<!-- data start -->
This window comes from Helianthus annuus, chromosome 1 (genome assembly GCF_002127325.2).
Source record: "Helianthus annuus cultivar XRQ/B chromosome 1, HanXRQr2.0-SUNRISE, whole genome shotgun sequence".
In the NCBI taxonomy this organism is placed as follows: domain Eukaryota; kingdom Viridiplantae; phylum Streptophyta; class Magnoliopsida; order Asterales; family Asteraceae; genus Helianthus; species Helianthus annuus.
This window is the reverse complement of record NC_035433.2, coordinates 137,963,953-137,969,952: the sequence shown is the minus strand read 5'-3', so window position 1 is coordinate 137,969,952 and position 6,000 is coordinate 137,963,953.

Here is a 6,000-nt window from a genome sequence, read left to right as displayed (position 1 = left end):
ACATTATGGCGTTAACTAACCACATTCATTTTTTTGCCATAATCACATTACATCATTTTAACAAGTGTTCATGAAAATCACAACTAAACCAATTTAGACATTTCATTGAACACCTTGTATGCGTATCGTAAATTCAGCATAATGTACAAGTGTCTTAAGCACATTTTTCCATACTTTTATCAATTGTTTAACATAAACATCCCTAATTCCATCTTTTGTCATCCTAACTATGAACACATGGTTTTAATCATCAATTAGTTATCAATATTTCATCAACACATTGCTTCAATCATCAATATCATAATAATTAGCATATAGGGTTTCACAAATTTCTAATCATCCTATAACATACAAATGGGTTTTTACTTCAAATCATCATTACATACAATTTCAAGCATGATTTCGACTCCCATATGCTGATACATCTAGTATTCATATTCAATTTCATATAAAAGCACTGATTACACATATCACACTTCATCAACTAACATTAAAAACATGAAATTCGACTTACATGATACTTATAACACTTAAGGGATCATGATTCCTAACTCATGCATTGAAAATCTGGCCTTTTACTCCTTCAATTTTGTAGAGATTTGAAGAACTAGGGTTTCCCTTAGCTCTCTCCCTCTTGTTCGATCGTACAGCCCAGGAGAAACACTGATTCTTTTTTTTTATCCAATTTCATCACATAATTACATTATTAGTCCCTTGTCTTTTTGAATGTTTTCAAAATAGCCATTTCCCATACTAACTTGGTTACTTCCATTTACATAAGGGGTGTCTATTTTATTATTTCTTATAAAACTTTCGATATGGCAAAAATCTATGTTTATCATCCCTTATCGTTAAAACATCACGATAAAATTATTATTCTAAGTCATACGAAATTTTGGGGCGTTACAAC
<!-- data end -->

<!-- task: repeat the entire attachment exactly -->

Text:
This window comes from Helianthus annuus, chromosome 1 (genome assembly GCF_002127325.2).
Source record: "Helianthus annuus cultivar XRQ/B chromosome 1, HanXRQr2.0-SUNRISE, whole genome shotgun sequence".
In the NCBI taxonomy this organism is placed as follows: domain Eukaryota; kingdom Viridiplantae; phylum Streptophyta; class Magnoliopsida; order Asterales; family Asteraceae; genus Helianthus; species Helianthus annuus.
This window is the reverse complement of record NC_035433.2, coordinates 137,963,953-137,969,952: the sequence shown is the minus strand read 5'-3', so window position 1 is coordinate 137,969,952 and position 6,000 is coordinate 137,963,953.

Here is a 6,000-nt window from a genome sequence, read left to right as displayed (position 1 = left end):
ACATTATGGCGTTAACTAACCACATTCATTTTTTTGCCATAATCACATTACATCATTTTAACAAGTGTTCATGAAAATCACAACTAAACCAATTTAGACATTTCATTGAACACCTTGTATGCGTATCGTAAATTCAGCATAATGTACAAGTGTCTTAAGCACATTTTTCCATACTTTTATCAATTGTTTAACATAAACATCCCTAATTCCATCTTTTGTCATCCTAACTATGAACACATGGTTTTAATCATCAATTAGTTATCAATATTTCATCAACACATTGCTTCAATCATCAATATCATAATAATTAGCATATAGGGTTTCACAAATTTCTAATCATCCTATAACATACAAATGGGTTTTTACTTCAAATCATCATTACATACAATTTCAAGCATGATTTCGACTCCCATATGCTGATACATCTAGTATTCATATTCAATTTCATATAAAAGCACTGATTACACATATCACACTTCATCAACTAACATTAAAAACATGAAATTCGACTTACATGATACTTATAACACTTAAGGGATCATGATTCCTAACTCATGCATTGAAAATCTGGCCTTTTACTCCTTCAATTTTGTAGAGATTTGAAGAACTAGGGTTTCCCTTAGCTCTCTCCCTCTTGTTCGATCGTACAGCCCAGGAGAAACACTGATTCTTTTTTTTTATCCAATTTCATCACATAATTACATTATTAGTCCCTTGTCTTTTTGAATGTTTTCAAAATAGCCATTTCCCATACTAACTTGGTTACTTCCATTTACATAAGGGGTGTCTATTTTATTATTTCTTATAAAACTTTCGATATGGCAAAAATCTATGTTTATCATCCCTTATCGTTAAAACATCACGATAAAATTATTATTCTAAGTCATACGAAATTTTGGGGCGTTACAAC